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“Without the health of the planet, it is hopeless to achieve healthy ageing in the future”



King Arthur’s knights famously set out on a quest to find the Holy Grail, spurred on by the cup of Christ’s fabled healing powers and promise of eternal youth.

Fast forward 1,500 years, and we’re still pursuing the anti-ageing pot of gold.

A staggering $64bn is expected to be spent this year globally on products and services aimed at holding back the years, visibly if not necessarily physically. And that figure is predicted to grow to nearly $110bn in the next decade.

Ageing is something of an obsession of Dr Saori Kashima’s. But the environmental health expert and director of the Centre for the Planetary Health and Innovation Science (PHIS) at Hiroshima University’s IDEC Institute in Japan, isn’t interested in the latest retinol product for lines and wrinkles, botox fillers, hyaluronic moisturisers, pro-collagen serums, or any of the myriad of pharmaceutical interventions currently being developed to help modulate ageing.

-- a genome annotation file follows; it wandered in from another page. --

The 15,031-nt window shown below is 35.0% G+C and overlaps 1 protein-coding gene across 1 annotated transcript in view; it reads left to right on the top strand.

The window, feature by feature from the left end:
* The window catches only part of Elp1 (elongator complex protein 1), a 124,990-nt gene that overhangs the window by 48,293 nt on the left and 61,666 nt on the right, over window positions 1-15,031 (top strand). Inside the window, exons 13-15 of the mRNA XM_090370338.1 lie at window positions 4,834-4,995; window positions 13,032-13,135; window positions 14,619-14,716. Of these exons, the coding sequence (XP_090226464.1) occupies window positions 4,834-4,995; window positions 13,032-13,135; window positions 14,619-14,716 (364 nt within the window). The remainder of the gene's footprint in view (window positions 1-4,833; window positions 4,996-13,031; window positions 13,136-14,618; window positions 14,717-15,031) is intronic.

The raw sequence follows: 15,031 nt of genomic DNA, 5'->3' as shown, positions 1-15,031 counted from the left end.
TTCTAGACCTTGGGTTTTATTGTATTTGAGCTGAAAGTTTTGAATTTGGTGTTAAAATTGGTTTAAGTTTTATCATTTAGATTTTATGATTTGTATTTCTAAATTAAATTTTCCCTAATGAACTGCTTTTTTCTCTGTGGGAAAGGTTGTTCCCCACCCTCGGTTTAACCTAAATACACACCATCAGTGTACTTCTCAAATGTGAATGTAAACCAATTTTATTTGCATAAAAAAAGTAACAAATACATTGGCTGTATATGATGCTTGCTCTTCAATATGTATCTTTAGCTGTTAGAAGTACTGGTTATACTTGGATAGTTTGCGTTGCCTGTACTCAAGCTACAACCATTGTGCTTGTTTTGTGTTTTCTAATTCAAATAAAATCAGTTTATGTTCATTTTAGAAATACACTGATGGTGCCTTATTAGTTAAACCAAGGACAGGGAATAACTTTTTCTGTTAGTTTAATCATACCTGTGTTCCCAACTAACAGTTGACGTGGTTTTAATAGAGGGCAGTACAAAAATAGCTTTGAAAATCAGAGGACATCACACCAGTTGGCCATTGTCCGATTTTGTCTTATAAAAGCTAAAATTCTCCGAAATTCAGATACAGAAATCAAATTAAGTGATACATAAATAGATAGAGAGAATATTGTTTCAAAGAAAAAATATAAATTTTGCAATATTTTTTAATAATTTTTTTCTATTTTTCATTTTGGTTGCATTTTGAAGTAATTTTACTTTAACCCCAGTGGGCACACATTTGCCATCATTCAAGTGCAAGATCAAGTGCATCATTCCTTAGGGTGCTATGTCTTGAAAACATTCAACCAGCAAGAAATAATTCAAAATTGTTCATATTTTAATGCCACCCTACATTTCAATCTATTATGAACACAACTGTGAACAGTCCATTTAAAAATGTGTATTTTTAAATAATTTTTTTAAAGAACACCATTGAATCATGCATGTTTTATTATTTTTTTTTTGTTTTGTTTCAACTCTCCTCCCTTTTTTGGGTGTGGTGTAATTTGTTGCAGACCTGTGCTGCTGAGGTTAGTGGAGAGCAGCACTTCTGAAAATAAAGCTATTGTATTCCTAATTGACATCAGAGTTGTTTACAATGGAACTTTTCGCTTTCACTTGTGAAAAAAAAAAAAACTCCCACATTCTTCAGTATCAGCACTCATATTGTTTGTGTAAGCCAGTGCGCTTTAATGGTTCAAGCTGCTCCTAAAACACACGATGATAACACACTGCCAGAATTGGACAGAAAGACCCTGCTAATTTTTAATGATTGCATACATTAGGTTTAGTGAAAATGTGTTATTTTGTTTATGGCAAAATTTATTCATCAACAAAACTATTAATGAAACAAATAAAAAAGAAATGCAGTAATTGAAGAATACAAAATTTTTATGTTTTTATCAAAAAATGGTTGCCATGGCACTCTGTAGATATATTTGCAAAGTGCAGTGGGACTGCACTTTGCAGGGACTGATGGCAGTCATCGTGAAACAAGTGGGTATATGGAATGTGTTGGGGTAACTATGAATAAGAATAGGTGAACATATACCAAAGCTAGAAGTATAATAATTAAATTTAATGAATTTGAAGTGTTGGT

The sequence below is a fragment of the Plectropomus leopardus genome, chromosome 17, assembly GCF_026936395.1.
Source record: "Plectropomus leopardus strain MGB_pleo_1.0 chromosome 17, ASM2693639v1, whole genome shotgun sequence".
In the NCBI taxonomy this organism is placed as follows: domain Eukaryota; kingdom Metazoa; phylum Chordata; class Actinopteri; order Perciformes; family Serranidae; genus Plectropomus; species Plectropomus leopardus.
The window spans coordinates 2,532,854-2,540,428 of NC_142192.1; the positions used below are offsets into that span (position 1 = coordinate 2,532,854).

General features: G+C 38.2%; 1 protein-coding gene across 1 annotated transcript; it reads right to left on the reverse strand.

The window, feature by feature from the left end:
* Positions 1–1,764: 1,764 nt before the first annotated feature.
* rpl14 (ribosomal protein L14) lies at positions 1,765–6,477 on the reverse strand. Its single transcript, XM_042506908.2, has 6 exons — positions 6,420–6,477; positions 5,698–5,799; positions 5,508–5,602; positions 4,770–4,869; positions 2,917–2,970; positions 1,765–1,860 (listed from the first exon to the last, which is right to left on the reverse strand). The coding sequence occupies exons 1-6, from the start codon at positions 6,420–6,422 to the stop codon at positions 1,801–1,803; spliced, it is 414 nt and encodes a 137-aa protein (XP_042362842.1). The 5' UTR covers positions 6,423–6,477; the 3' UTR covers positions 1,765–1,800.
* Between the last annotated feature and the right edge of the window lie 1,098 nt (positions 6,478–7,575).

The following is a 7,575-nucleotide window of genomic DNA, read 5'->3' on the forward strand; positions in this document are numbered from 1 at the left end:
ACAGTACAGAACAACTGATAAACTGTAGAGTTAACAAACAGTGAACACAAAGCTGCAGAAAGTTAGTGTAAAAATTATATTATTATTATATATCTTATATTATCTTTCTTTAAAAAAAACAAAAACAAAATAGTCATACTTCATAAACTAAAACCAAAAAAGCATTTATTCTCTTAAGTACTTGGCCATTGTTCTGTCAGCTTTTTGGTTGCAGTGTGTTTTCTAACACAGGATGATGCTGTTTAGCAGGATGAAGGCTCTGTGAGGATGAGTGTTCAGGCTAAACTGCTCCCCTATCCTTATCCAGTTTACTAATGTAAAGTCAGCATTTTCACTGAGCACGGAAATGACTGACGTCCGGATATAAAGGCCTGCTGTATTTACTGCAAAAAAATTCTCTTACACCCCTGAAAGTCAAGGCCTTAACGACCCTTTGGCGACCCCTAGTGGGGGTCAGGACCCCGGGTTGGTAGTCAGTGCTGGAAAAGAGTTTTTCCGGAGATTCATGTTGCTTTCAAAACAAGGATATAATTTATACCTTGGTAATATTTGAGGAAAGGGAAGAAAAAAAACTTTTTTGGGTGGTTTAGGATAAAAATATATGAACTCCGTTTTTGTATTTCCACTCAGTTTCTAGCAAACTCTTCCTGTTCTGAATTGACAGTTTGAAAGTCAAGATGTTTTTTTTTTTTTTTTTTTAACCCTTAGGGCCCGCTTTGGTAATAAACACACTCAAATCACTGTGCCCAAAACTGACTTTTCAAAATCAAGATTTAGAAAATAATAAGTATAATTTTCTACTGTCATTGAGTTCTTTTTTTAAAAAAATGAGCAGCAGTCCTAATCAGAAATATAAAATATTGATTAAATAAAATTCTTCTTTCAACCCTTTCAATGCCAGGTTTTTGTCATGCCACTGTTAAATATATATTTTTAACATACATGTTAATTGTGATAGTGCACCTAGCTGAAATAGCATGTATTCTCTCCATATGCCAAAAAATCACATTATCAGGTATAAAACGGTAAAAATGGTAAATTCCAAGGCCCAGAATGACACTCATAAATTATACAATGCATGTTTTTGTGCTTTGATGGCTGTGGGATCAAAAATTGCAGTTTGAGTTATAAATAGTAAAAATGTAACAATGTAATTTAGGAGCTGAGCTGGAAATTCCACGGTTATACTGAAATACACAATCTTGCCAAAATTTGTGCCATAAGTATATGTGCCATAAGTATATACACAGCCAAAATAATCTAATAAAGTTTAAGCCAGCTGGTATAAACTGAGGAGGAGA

She is one of a network of front-line researchers and practitioners working across disciplines who are looking to nurse the planet back to health – and in the process hopefully improve ours too.

Dr Kashima is taking on the task of discovering what healthy ageing looks like and driving the national and local actions needed to achieve it.

Her new undertaking aligns with the United Nations Decade of Healthy Ageing, a global collaboration launched in 2021 and lasting until 2030 that aims to better the lives of older people, their families, and the communities they dwell in.

Focusing on changing how we all think, feel, and act towards growing older, it’s hoped that by the end of the decade more age-friendly environments will have been cultivated; better integrated and responsive health care systems and services created; and that those who need it will have access to the right kind of long-term care offering the support required to live with dignity, meaning and rights.

It is being hailed by the UN as an unprecedented opportunity for people across the spectrum to come together to find the solutions essential for people to lead a meaningful life as they age.

Dr Saori Kashima

And Dr Kashima is playing her part by turning to planetary health science for guidance.

As she says: “Without the health of the planet, it is hopeless to achieve ‘healthy ageing’ in the future.”

To understand her thinking, it is necessary to turn the clock back to earlier this year. Days before the G7 Hiroshima Summit in May, scholars delivered a call to act on the planet’s health.